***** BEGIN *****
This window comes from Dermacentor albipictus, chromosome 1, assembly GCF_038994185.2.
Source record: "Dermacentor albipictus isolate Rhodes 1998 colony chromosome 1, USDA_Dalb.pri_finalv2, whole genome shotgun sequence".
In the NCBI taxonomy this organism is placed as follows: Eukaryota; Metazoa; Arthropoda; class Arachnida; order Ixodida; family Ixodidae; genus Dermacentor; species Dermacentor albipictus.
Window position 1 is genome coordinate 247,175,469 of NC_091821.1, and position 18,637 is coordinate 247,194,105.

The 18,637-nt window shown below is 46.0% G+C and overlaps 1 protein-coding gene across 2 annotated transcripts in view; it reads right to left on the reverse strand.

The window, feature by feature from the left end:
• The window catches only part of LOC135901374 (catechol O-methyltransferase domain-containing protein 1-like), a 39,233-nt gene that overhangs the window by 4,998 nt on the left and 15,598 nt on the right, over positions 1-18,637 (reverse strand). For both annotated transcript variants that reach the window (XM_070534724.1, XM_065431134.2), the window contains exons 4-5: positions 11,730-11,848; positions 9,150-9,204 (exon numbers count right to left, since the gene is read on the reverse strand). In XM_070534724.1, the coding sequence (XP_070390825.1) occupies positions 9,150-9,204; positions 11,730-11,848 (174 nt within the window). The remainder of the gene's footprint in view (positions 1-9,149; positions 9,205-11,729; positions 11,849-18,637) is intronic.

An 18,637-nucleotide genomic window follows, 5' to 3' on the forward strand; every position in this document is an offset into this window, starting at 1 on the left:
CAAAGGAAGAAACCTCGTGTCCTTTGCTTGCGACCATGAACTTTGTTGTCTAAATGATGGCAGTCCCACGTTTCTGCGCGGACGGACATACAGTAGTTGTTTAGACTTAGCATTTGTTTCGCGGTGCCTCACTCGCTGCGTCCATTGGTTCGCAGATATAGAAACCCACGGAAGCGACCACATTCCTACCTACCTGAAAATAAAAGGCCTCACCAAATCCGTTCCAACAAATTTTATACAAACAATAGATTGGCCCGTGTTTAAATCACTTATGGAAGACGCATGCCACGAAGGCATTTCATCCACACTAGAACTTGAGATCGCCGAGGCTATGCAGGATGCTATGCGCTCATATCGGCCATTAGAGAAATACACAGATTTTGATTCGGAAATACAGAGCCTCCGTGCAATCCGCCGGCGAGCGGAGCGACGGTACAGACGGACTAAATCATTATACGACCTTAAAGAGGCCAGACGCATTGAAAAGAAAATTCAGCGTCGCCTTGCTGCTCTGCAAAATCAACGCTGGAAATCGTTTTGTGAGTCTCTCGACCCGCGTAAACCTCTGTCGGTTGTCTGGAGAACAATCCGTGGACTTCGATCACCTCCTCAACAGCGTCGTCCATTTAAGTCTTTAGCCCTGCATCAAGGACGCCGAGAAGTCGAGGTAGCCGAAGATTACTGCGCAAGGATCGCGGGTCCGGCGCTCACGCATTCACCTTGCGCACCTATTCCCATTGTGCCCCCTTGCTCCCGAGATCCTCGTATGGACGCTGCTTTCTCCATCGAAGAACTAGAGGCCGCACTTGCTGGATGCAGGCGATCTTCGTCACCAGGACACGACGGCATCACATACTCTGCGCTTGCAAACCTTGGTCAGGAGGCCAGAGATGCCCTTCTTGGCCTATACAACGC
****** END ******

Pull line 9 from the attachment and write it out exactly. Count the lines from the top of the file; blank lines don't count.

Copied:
CAAAGGAAGAAACCTCGTGTCCTTTGCTTGCGACCATGAACTTTGTTGTCTAAATGATGGCAGTCCCACGTTTCTGCGCGGACGGACATACAGTAGTTGTTTAGACTTAGCATTTGTTTCGCGGTGCCTCACTCGCTGCGTCCATTGGTTCGCAGATATAGAAACCCACGGAAGCGACCACATTCCTACCTACCTGAAAATAAAAGGCCTCACCAAATCCGTTCCAACAAATTTTATACAAACAATAGATTGGCCCGTGTTTAAATCACTTATGGAAGACGCATGCCACGAAGGCATTTCATCCACACTAGAACTTGAGATCGCCGAGGCTATGCAGGATGCTATGCGCTCATATCGGCCATTAGAGAAATACACAGATTTTGATTCGGAAATACAGAGCCTCCGTGCAATCCGCCGGCGAGCGGAGCGACGGTACAGACGGACTAAATCATTATACGACCTTAAAGAGGCCAGACGCATTGAAAAGAAAATTCAGCGTCGCCTTGCTGCTCTGCAAAATCAACGCTGGAAATCGTTTTGTGAGTCTCTCGACCCGCGTAAACCTCTGTCGGTTGTCTGGAGAACAATCCGTGGACTTCGATCACCTCCTCAACAGCGTCGTCCATTTAAGTCTTTAGCCCTGCATCAAGGACGCCGAGAAGTCGAGGTAGCCGAAGATTACTGCGCAAGGATCGCGGGTCCGGCGCTCACGCATTCACCTTGCGCACCTATTCCCATTGTGCCCCCTTGCTCCCGAGATCCTCGTATGGACGCTGCTTTCTCCATCGAAGAACTAGAGGCCGCACTTGCTGGATGCAGGCGATCTTCGTCACCAGGACACGACGGCATCACATACTCTGCGCTTGCAAACCTTGGTCAGGAGGCCAGAGATGCCCTTCTTGGCCTATACAACGC